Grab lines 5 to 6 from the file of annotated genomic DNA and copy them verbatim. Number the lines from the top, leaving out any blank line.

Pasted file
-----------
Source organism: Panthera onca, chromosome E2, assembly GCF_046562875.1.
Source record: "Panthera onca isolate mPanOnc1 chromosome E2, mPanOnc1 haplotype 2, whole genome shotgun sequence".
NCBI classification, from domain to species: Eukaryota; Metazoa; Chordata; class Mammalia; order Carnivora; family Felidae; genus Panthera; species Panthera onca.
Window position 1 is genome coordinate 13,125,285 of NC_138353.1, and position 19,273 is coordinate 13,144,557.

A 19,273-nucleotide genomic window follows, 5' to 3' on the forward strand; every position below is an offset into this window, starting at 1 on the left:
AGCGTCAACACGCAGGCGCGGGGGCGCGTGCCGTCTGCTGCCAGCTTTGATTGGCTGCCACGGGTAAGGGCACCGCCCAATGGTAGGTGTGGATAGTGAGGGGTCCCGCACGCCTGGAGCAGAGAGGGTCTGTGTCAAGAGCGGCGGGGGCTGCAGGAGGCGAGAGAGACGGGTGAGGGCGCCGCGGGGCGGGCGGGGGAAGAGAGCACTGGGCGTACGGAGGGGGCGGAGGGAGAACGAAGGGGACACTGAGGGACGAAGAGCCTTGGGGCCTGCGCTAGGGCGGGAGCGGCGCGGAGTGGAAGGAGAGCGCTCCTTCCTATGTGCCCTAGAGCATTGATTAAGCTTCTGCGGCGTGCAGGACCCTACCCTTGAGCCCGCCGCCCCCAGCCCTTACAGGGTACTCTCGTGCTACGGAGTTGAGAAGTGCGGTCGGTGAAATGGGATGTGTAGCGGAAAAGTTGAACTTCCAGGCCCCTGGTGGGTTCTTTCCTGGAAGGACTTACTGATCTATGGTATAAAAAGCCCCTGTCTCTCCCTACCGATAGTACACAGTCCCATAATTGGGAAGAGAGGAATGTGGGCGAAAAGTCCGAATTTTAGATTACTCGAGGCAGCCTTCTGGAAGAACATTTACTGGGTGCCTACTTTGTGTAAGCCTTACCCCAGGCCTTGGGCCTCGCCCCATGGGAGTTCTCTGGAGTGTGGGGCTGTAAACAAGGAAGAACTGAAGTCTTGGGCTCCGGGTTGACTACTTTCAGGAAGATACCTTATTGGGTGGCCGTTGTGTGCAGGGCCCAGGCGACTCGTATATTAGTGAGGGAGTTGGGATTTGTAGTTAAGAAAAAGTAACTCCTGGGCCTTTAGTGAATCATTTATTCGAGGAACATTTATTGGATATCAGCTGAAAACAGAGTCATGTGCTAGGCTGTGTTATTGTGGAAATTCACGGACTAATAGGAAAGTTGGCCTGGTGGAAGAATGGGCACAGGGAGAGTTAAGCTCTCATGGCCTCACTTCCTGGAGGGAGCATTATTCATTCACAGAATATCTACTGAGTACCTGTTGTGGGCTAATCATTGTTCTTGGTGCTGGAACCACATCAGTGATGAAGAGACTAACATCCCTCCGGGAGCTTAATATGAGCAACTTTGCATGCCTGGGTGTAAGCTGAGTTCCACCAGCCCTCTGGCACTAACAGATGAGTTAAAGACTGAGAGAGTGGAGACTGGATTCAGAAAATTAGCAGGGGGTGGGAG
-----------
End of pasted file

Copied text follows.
A 19,273-nucleotide genomic window follows, 5' to 3' on the forward strand; every position below is an offset into this window, starting at 1 on the left:
AGCGTCAACACGCAGGCGCGGGGGCGCGTGCCGTCTGCTGCCAGCTTTGATTGGCTGCCACGGGTAAGGGCACCGCCCAATGGTAGGTGTGGATAGTGAGGGGTCCCGCACGCCTGGAGCAGAGAGGGTCTGTGTCAAGAGCGGCGGGGGCTGCAGGAGGCGAGAGAGACGGGTGAGGGCGCCGCGGGGCGGGCGGGGGAAGAGAGCACTGGGCGTACGGAGGGGGCGGAGGGAGAACGAAGGGGACACTGAGGGACGAAGAGCCTTGGGGCCTGCGCTAGGGCGGGAGCGGCGCGGAGTGGAAGGAGAGCGCTCCTTCCTATGTGCCCTAGAGCATTGATTAAGCTTCTGCGGCGTGCAGGACCCTACCCTTGAGCCCGCCGCCCCCAGCCCTTACAGGGTACTCTCGTGCTACGGAGTTGAGAAGTGCGGTCGGTGAAATGGGATGTGTAGCGGAAAAGTTGAACTTCCAGGCCCCTGGTGGGTTCTTTCCTGGAAGGACTTACTGATCTATGGTATAAAAAGCCCCTGTCTCTCCCTACCGATAGTACACAGTCCCATAATTGGGAAGAGAGGAATGTGGGCGAAAAGTCCGAATTTTAGATTACTCGAGGCAGCCTTCTGGAAGAACATTTACTGGGTGCCTACTTTGTGTAAGCCTTACCCCAGGCCTTGGGCCTCGCCCCATGGGAGTTCTCTGGAGTGTGGGGCTGTAAACAAGGAAGAACTGAAGTCTTGGGCTCCGGGTTGACTACTTTCAGGAAGATACCTTATTGGGTGGCCGTTGTGTGCAGGGCCCAGGCGACTCGTATATTAGTGAGGGAGTTGGGATTTGTAGTTAAGAAAAAGTAACTCCTGGGCCTTTAGTGAATCATTTATTCGAGGAACATTTATTGGATATCAGCTGAAAACAGAGTCATGTGCTAGGCTGTGTTATTGTGGAAATTCACGGACTAATAGGAAAGTTGGCCTGGTGGAAGAATGGGCACAGGGAGAGTTAAGCTCTCATGGCCTCACTTCCTGGAGGGAGCATTATTCATTCACAGAATATCTACTGAGTACCTGTTGTGGGCTAATCATTGTTCTTGGTGCTGGAACCACATCAGTGATGAAGAGACTAACATCCCTCCGGGAGCTTAATATGAGCAACTTTGCATGCCTGGGTGTAAGCTGAGTTCCACCAGCCCTCTGGCACTAACAGATGAGTTAAAGACTGAGAGAGTGGAGACTGGATTCAGAAAATTAGCAGGGGGTGGGAG